Additionally, the KCs that Germolec et al.1 developed for immunotoxic substances demonstrated that whether an agent is a pharmaceutical drug or an environmental pollutant, they share immunoactivity KCs in common. This finding suggests that during drug development or during safety testing for pesticides or other chemical substances, agents that exhibit immunoactivity KCs can be identified fairly early in the pipeline. Early identification of potential adverse outcomes not only reduces economic costs but also prevents the potential introduction of unsafe agents into the pharmaceutical space or the environment. To emphasize the benefits of using a KC approach to safety testing, the authors also considered the application of immunoactivity KCs to hazard identification, risk assessment, and clinical practice in the context of the sensitive developing immune system. There are no reliable in vitro or rapid assays for evaluating effects of exogenous agents on the developing immune system8; thus many tests for the evaluation of developmental immunotoxicity (DIT) are time-consuming and costly. Germolec et al. noted that knowledge and awareness of the KCs would decrease uncertainty in the evaluation of DIT, support development of pharmacological agents with more favorable benefit–risk profiles for developing organisms, and help build improved frameworks for identifying and understanding chemical-mediated immunotoxicity that may occur during development. Therefore, developing in vitro or more rapid assays to detect KCs will also be helpful in detecting DIT for enhancing detection of susceptible populations.
Smith et al.9 criticized KCs developed for human carcinogens as being too broad and nonspecific to be useful as protocols for evaluating potential cancer hazard of chemicals and that high false-positive rates could communicate to the public that everything is a carcinogen. Smith et al.9 further asserted that tens of thousands of chemicals and pharmaceuticals already in use in commerce would produce a positive finding in one or more of the KCs developed for carcinogens. However, KCs are designed to aid in the identification, organization, and summarizing of mechanistic information as part of the hazard evaluation of various agents and thus can serve as a basis for a structured evaluation of the strength of the mechanistic evidence base and subsequent support of hazard classifications.2 KCs are not designed to be the deciding factor for an agent’s hazard classification but a process for starting the evaluation. Thus a robust attribute of KCs is that they can be a springboard for the development of additional tools, technologies, protocols, and approaches for better exploring the hazard characteristics of agents that produce positive findings under specific sets of KCs. The KCs developed for immunoactivity will therefore provide a stronger basis for the hazard evaluation of agents with immunotoxic potential and facilitate a more streamlined approach for the classification process.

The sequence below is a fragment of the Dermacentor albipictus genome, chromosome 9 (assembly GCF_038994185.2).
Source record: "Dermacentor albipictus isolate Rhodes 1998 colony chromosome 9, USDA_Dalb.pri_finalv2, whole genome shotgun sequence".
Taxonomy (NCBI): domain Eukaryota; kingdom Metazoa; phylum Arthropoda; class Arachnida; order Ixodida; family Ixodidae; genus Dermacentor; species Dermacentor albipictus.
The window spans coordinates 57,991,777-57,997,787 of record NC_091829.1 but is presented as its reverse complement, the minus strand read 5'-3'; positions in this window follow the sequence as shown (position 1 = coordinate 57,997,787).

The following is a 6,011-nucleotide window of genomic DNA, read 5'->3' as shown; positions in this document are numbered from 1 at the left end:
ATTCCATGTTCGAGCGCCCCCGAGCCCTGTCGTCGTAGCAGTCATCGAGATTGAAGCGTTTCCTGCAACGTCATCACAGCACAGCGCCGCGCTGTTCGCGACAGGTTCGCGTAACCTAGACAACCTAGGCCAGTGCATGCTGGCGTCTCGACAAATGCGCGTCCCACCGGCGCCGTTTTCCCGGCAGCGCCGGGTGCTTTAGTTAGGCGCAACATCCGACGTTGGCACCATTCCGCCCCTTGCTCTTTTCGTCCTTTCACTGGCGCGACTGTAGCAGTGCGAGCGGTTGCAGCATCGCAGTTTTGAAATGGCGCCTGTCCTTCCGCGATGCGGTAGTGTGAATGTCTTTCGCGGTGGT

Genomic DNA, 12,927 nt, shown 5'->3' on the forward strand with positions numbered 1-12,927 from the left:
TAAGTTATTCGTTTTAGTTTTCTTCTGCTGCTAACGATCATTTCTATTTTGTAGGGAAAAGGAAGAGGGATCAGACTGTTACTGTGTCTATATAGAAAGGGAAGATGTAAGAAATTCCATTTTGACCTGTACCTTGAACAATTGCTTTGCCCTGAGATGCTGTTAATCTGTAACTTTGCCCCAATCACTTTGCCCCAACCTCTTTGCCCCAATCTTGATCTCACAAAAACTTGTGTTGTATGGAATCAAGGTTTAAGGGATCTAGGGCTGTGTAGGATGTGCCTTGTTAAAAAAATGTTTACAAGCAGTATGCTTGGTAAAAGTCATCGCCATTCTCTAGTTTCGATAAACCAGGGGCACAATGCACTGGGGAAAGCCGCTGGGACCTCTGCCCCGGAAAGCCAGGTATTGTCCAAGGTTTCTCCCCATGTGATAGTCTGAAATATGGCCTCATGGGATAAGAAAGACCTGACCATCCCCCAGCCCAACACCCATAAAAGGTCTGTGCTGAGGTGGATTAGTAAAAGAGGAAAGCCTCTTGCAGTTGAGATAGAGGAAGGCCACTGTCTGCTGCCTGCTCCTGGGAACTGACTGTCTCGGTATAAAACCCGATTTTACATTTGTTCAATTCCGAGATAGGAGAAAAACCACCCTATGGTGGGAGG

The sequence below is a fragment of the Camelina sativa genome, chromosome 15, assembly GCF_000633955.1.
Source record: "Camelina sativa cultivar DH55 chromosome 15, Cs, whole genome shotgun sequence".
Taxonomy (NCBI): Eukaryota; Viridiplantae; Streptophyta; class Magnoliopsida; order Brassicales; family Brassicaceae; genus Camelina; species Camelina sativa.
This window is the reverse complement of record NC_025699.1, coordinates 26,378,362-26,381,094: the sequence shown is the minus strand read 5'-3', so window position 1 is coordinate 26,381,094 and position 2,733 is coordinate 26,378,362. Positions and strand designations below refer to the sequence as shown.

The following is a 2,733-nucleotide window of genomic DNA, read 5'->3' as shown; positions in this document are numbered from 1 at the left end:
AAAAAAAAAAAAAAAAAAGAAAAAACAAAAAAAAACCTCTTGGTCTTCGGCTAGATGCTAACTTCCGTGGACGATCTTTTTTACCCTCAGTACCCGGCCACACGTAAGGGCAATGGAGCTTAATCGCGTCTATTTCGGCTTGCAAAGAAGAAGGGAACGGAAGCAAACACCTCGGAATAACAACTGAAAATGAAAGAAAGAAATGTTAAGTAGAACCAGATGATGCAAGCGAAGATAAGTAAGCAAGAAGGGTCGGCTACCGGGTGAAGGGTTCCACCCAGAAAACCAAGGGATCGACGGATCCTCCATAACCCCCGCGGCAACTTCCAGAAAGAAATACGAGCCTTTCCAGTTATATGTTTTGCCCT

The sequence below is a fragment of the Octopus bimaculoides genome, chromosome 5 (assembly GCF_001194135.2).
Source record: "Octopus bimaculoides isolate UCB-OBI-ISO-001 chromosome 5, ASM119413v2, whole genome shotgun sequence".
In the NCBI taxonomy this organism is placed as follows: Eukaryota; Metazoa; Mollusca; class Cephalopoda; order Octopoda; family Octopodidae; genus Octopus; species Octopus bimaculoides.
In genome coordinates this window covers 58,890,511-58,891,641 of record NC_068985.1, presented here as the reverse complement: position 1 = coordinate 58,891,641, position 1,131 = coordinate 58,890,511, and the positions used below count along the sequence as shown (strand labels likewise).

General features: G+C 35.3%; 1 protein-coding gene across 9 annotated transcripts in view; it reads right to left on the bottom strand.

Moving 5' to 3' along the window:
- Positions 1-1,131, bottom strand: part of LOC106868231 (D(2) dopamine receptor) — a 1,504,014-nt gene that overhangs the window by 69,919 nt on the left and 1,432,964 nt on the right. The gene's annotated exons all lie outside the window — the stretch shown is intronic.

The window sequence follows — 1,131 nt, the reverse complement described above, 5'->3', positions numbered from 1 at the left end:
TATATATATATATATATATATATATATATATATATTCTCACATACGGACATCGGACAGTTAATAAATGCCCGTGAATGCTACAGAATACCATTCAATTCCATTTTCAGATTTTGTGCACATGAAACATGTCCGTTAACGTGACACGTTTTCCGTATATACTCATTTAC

Article Notes

The authors declare that they have no conflicts of interest to disclose.

References

1.
Germolec DR, Lebrec H, Anderson SE, Burleson GR, Cardenas A, Corsini E, et al. 2022. Consensus on the key characteristics for immunotoxic agents as a basis for hazard identification. Environ Health Perspect 130(10):105001, https://doi.org/10.1289/EHP10800.
2.
Smith MT, Guyton KZ, Gibbons CF, Fritz JM, Portier CJ, Rusyn I, et al. 2016. Key characteristics of carcinogens as a basis for organizing data on mechanisms of carcinogenesis. Environ Health Perspect 124(6):713–721. https://www.ncbi.nlm.nih.gov/pubmed/26600562, https://doi.org/10.1289/ehp.1509912.
3.
Dietert RR, DeWitt JC, Germolec DR, Zelikoff JT. 2010. Breaking patterns of environmentally influenced disease for health risk reduction: immune perspectives. Environ Health Perspect 118(8):1091–1099. https://www.ncbi.nlm.nih.gov/pubmed/20483701, https://doi.org/10.1289/ehp.1001971.
4.
DeWitt JC, Blossom SJ, Schaider LA. 2019. Exposure to per- and polyfluoroalkyl substances leads to immunotoxicity: epidemiological and toxicological evidence. J Expo Sci Environ Epidemiol 29(2):148–156. https://www.ncbi.nlm.nih.gov/pubmed/30482935, https://doi.org/10.1038/s41370-018-0097-y.
5.
Myers LP. Clinical immunotoxicology. 2018. In: Immunotoxicity Testing. Methods in Molecular Biology, vol. 1803. DeWitt J, Rockwell C, Bowman C, eds. New York, NY: Human Press, 15–26. https://www.ncbi.nlm.nih.gov/pubmed/29882130.
6.
Anderson SE, Shane HL. 2018. Investigative immunotoxicology. In: Immunotoxicity Testing. Methods in Molecular Biology, vol. 1803. DeWitt J, Rockwell C, Bowman C, eds. New York, NY: Human Press, 27–46. https://www.ncbi.nlm.nih.gov/pubmed/29882131.
7.
International Programme on Chemical Safety. 2012. Guidance for Immunotoxicity Risk Assessment for Chemicals. Geneva, Switzerland: World Health Organization. https://inchem.org/documents/harmproj/harmproj/harmproj10.pdf [accessed 10 June 2022].
8.
Hartung T, Corsini E. 2013. Immunotoxicology: challenges in the 21st century and in vitro opportunities. ALTEX 30(4):411–426. https://www.ncbi.nlm.nih.gov/pubmed/24173166, https://doi.org/10.14573/altex.2013.4.411.
9.
Smith CJ, Perfetti TA, Hayes AW, Berry SC, Trosko JE, King JA, et al. 2021. Categorizing the characteristics of human carcinogens: a need for specificity. Arch Toxicol 95(8):2883–2889. https://www.ncbi.nlm.nih.gov/pubmed/34148101, https://doi.org/10.1007/s00204-021-03109-w.

Information & Authors

Information

Published In

Environmental Health Perspectives
Volume 130Issue 10October 2022
PubMed: 36201311

History

Received: 15 June 2022
Revision received: 7 July 2022
Accepted: 29 August 2022
Published online: 6 October 2022

Notes

Authors

Affiliations

Department of Pharmacology and Toxicology, Brody School of Medicine, East Carolina University, Greenville, North Carolina, USA
Lauren M. Walker
Department of Pharmacology and Toxicology, Rutgers University, Piscataway, New Jersey, USA

Notes

Address correspondence to Jamie C. DeWitt, 6S-10 Brody Medical Sciences Bldg., 600 Moye Blvd., Greenville, NC 27834 USA. Email: [email protected]